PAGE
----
“Urinary Tract Infections in Women: Will Probiotics Help?”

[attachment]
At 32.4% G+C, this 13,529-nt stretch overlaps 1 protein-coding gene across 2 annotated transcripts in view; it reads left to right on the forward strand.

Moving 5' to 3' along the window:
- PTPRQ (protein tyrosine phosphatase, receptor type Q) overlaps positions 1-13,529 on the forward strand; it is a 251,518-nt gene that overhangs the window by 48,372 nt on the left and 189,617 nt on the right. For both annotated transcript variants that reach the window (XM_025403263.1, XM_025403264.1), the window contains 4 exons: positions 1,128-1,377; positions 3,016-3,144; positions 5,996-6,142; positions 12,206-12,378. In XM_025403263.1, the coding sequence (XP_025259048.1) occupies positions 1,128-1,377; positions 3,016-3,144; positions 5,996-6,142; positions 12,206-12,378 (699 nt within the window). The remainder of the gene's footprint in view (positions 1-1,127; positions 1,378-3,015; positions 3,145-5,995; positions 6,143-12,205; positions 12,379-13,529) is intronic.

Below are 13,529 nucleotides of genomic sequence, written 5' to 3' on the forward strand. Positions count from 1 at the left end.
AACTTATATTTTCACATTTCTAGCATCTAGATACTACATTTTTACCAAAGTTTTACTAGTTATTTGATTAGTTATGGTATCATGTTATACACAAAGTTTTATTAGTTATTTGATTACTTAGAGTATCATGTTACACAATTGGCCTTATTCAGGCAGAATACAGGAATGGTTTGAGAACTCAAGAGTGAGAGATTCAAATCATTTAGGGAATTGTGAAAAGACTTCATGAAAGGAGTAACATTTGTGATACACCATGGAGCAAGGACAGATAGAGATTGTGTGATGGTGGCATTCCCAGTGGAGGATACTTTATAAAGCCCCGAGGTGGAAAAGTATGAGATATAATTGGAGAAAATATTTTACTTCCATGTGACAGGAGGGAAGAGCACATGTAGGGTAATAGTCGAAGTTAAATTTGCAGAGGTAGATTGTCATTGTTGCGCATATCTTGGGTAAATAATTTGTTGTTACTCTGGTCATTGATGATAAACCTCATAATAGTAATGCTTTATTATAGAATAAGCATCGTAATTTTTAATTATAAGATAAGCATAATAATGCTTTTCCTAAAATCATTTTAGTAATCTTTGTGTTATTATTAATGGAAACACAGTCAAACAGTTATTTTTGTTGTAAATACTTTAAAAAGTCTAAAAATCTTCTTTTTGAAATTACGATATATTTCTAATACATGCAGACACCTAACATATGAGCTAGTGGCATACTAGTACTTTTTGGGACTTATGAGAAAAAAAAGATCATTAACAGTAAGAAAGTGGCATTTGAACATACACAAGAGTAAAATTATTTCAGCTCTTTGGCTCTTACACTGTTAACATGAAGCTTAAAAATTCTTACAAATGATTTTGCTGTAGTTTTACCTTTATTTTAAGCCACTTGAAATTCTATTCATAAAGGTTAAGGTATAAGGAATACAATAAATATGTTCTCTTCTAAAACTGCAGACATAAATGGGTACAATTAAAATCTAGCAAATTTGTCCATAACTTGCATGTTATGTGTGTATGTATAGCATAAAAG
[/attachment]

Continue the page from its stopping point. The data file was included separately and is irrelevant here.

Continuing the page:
Urinary tract infections (UTIs) account for over 6 million primary care visits annually and are one of the most common bacterial infections in women. In their lifetime, about 50-60% of women will develop a urinary tract infection and one-third of women will experience at least one UTI by age 26. In the primary care setting, 53% of women over 55 years of age and 36% of younger women will have a reoccurrence within a year. Treatment is often complicated by the high rates of reoccurrence. Women are diagnosed with recurrent UTIs if they have three UTIs with three positive urine cultures within a 12-month period or two infections in the previous six months. UTI symptoms include dysuria, frequency, urgency, nocturia, suprapubic pain, and hematuria, all of which significantly impact their quality of life. Escheria coli (E. coli) causes the majority of UTIs in women, accounting for 75% to 95% of infections. A review article by nurse Annie H. Chisholm found that continuous antibiotics are currently used as treatment and prophylaxis for recurrent UTIs.